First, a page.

By the way: It's nice to see someone outside of Microsoft using CodePlex.
I would like to add that your work should be encouraging this type of activity and that much of your 'practice' should be done during "regular business hours" The most practice I do outside of work is an occasional project that catches my fancy (maybe a couple a year that take no more than a day or two to complete) and reading various trade magazines.
Thanks for this post. It's relevant to things that have been swimming in my mind for a while.
There are two ways kata help you improve:
* Doing new things. By studying a kata you've never studied before, you broaden your horizons. As a programmer, for example, you might write a simple HTTP server if you've never done network programming before (it might be worth me doing something like this, come to think of it).
* Doing old things better. Even after you can do a "passing" kata, you can spend years improving it. A rough equivalent for programmers would be "pimping my code," as Wil Shipley calls it. IMO you've got to be constantly pimping.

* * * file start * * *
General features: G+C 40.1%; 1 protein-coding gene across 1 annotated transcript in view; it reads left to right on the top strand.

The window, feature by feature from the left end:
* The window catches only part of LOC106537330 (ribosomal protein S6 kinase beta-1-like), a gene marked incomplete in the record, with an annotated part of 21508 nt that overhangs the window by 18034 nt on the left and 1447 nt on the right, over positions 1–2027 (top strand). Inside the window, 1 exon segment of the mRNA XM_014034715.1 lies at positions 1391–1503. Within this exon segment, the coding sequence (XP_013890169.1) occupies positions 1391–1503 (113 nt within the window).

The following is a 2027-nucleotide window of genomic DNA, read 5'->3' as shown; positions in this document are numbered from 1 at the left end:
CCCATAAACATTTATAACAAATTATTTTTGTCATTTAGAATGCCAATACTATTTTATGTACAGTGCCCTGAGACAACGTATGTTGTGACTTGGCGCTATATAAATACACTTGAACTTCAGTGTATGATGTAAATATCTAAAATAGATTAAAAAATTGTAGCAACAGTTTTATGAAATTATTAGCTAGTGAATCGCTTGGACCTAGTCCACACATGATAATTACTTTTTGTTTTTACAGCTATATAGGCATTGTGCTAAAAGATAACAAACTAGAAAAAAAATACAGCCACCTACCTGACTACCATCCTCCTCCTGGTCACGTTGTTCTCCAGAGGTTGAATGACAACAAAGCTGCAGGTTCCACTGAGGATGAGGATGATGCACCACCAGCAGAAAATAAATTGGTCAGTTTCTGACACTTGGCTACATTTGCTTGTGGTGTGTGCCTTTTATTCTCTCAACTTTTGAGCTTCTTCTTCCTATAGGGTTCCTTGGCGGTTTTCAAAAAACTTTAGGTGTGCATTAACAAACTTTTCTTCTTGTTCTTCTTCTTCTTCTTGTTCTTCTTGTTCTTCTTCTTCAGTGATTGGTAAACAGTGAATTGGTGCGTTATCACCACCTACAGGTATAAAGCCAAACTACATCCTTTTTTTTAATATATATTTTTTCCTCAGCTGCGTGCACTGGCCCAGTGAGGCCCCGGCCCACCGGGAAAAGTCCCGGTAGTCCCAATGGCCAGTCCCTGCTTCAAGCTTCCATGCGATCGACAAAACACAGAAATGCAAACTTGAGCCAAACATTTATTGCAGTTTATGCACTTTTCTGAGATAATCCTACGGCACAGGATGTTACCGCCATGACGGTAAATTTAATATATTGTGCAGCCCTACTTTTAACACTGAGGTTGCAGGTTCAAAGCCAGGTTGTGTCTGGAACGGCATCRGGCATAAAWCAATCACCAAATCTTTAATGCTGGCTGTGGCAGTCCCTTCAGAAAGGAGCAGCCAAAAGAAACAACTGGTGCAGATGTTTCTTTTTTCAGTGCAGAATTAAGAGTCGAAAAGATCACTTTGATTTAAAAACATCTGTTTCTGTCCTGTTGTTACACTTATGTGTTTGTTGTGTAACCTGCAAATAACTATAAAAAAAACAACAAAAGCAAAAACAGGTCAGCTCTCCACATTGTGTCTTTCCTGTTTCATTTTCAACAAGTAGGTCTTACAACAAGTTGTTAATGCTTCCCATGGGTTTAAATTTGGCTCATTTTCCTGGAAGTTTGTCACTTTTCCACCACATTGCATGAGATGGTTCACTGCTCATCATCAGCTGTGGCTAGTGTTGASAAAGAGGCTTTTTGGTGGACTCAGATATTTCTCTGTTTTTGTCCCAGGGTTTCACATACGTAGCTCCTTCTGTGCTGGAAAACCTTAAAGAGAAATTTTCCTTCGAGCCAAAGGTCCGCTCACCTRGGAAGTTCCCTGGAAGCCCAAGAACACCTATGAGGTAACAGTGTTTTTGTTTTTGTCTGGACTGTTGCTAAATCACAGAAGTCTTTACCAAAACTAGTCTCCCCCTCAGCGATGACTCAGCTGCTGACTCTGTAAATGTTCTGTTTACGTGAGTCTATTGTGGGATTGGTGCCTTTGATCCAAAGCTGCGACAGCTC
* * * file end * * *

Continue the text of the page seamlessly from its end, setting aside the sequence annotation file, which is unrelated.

The kata metaphor breaks down a bit in that in martial arts, kata tend to be traditional with very little room for variation and no room for invention. By contrast, when you're doing coding-for-exercise, it's a good thing to invent new little projects. I think of them like a musician writing etudes to work on a particular aspect of technique.
By the way, I practice judo, where kata play a somewhat different role than in karate, but the general idea is the same.
This was a great post. Thanks!
I think actual program practice also helps in other ways you develop lots of code snippets you can then refer back to when you can't remember exactly how to do something. I still have all the lab exercises from when I did my MCAD sometimes open them just to find a simple bit of code. I think lots of programmers either keep all the source to all their projects for ever even if they change programming languages, other people prefer a proper code repository.